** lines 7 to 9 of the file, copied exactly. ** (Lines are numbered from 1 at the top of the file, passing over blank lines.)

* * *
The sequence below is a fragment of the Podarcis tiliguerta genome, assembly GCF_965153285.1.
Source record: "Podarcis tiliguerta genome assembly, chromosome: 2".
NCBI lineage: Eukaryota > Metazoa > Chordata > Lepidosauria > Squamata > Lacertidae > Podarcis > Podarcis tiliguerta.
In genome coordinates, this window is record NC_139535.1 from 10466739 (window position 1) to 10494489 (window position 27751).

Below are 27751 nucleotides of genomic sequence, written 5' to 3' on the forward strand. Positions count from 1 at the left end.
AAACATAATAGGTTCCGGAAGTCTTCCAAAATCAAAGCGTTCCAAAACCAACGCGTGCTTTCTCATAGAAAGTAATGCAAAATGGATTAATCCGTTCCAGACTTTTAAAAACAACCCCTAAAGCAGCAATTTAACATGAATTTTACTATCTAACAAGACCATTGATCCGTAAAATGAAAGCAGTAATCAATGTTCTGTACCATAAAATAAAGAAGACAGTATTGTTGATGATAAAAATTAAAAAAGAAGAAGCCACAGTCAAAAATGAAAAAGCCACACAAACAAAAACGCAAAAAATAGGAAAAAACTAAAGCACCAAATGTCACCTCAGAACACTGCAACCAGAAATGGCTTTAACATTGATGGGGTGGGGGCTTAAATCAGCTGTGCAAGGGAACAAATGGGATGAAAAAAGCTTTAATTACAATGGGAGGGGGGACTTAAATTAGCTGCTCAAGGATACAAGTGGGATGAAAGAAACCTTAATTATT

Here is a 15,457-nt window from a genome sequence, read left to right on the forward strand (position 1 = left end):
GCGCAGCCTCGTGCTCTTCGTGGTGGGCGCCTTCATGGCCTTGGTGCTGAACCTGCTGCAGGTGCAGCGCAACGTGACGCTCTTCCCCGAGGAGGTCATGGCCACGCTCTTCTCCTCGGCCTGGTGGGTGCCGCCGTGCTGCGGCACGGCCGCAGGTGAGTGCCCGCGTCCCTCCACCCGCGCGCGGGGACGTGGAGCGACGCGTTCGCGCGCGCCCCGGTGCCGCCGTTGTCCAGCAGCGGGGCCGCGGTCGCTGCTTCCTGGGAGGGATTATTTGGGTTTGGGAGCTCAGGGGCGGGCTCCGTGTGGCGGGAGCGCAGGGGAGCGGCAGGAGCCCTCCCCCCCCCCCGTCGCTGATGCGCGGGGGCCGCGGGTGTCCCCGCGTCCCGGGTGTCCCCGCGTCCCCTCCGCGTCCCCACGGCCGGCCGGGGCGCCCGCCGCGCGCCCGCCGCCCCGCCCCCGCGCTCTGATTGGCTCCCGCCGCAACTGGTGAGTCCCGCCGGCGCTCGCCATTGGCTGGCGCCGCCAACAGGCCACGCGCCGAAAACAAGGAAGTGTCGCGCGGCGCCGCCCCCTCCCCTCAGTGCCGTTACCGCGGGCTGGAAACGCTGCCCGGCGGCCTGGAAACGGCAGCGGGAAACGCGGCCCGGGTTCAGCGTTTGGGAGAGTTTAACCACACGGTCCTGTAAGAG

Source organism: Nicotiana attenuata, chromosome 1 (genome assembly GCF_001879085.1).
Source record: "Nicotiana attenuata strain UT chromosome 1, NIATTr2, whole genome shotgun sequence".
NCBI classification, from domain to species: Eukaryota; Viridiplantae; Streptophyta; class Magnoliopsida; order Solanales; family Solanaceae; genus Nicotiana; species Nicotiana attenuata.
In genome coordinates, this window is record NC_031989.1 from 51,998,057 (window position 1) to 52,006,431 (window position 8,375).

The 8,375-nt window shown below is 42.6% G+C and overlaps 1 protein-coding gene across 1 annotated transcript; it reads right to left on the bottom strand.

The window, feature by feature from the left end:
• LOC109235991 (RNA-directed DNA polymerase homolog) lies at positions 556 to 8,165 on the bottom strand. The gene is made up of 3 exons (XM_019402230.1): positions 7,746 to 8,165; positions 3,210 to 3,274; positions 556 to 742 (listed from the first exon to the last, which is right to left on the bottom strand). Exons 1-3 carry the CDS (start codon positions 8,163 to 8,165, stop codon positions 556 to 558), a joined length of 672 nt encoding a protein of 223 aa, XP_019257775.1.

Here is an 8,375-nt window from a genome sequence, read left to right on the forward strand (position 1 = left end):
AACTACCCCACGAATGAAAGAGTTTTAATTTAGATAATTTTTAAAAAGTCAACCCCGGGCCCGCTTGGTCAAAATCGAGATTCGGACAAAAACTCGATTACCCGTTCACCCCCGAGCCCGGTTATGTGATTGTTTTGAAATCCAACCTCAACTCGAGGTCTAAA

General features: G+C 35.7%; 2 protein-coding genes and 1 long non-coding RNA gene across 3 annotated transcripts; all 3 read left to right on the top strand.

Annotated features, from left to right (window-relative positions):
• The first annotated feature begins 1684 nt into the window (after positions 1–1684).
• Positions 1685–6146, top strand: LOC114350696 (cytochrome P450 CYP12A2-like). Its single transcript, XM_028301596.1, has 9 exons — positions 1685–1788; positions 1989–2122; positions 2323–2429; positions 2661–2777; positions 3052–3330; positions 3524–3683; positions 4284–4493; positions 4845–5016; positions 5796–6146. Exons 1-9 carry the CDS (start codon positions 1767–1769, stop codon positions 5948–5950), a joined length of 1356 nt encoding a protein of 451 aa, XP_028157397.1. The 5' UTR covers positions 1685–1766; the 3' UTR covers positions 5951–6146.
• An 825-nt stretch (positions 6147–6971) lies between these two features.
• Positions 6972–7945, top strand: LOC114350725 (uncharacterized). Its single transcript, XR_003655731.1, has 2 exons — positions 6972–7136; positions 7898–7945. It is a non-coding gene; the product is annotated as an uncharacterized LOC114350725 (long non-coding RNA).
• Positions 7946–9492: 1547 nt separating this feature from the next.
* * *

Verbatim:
Here is a 15,457-nt window from a genome sequence, read left to right on the forward strand (position 1 = left end):
GCGCAGCCTCGTGCTCTTCGTGGTGGGCGCCTTCATGGCCTTGGTGCTGAACCTGCTGCAGGTGCAGCGCAACGTGACGCTCTTCCCCGAGGAGGTCATGGCCACGCTCTTCTCCTCGGCCTGGTGGGTGCCGCCGTGCTGCGGCACGGCCGCAGGTGAGTGCCCGCGTCCCTCCACCCGCGCGCGGGGACGTGGAGCGACGCGTTCGCGCGCGCCCCGGTGCCGCCGTTGTCCAGCAGCGGGGCCGCGGTCGCTGCTTCCTGGGAGGGATTATTTGGGTTTGGGAGCTCAGGGGCGGGCTCCGTGTGGCGGGAGCGCAGGGGAGCGGCAGGAGCCCTCCCCCCCCCCCGTCGCTGATGCGCGGGGGCCGCGGGTGTCCCCGCGTCCCGGGTGTCCCCGCGTCCCCTCCGCGTCCCCACGGCCGGCCGGGGCGCCCGCCGCGCGCCCGCCGCCCCGCCCCCGCGCTCTGATTGGCTCCCGCCGCAACTGGTGAGTCCCGCCGGCGCTCGCCATTGGCTGGCGCCGCCAACAGGCCACGCGCCGAAAACAAGGAAGTGTCGCGCGGCGCCGCCCCCTCCCCTCAGTGCCGTTACCGCGGGCTGGAAACGCTGCCCGGCGGCCTGGAAACGGCAGCGGGAAACGCGGCCCGGGTTCAGCGTTTGGGAGAGTTTAACCACACGGTCCTGTAAGAG

Source organism: Nicotiana attenuata, chromosome 1 (genome assembly GCF_001879085.1).